ESSAYS//Making It Up As I Go Along- Marian Keyes


Marian Keyes’ work has always been a bit of a safety blanket for me- I remember reading Sushi for Beginners (my first of her books) units entirety at Leeds Festival. I read her novels during my first big bout of depression in my third year of uni after a bad breakup (there was a secondhand bookstall in Preston market that bought and sold paperbacks. I’d go every week, buying and selling Jackie Collins and Minette Walters books, after lectures. Then I’d buy a heap of junk food, go home, read and sleep until I had to leave the house for more uni work.) There was something comforting about Marian’s novels-characters were friends, I could relate to them. Slowly, I got better and knowing that there was a writer who understood made a difference, I think.

Over the years, I kept reading, although not with the frequency I had been. Then I saw this book and, following on from my newfound enjoyment of reading essays, I picked it up. It’s a collection of published and non-published work from magazines, newspapers and Marian’s website. I did wonder if the tone would have changed from the last collection of Keyes non-fiction.

Nope, it is a complete scream. If you follow Marian on Twitter (we have had conversations about our mutual love of Pasha off Strictly and I swear my current, raging addiction to interestingly flavoured Magnums is her fault), you will know what you’re getting here: plenty of funny anecdotes about family, friends and generally being Irish. It’s also written in a way that I can imagine Marian is talking (if you’ve ever seen her on TV or watched her YouTube videos, you’ll know what I mean!) That’s really her USP: friendliness and it shines through this book in droves.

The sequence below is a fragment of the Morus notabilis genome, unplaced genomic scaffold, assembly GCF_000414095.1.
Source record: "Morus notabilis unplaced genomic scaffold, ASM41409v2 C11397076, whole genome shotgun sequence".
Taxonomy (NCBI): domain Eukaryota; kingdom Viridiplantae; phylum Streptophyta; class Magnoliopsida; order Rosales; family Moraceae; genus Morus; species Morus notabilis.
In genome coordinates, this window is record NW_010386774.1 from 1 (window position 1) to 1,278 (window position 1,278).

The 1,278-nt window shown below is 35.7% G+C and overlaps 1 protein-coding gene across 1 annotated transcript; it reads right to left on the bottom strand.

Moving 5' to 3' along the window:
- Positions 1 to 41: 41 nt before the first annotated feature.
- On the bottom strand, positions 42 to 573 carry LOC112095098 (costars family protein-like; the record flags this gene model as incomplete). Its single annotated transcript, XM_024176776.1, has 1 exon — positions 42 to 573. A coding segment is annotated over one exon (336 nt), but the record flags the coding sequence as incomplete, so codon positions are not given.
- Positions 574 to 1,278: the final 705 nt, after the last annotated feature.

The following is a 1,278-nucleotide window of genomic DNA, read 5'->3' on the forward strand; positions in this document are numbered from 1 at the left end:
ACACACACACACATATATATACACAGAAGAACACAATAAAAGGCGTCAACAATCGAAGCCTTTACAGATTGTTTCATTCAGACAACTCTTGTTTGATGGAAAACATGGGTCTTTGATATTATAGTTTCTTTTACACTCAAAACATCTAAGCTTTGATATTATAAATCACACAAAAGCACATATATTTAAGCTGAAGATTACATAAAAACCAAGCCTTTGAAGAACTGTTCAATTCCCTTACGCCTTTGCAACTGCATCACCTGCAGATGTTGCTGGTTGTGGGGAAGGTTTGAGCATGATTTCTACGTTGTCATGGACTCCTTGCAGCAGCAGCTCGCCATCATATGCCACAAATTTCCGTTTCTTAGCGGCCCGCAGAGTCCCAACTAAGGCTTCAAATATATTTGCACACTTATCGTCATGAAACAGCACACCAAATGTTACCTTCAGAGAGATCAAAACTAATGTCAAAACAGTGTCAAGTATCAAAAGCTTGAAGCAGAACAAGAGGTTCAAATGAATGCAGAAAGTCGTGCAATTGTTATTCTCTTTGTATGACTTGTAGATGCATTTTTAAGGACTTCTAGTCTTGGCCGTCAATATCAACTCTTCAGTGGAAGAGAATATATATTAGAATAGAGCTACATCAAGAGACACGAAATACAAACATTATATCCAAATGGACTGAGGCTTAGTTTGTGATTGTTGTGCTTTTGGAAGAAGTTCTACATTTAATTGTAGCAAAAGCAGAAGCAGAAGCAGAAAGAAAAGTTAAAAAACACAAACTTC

For me, the highlights were the travel writing; I’m not sure if anyone else on this earth could persuade me that going on an Antarctic cruise to see penguins-even though I BLOODY LOVE PENGUINS- is a good idea. I also enjoyed the beauty section (obviously) and the account of actually meeting Aung San Suu Kyi. Actually meeting her!

Most of all, this book makes me want to go back and revisit those novels I read and rediscover those characters that helped me through dark times. Thanks, Marian.

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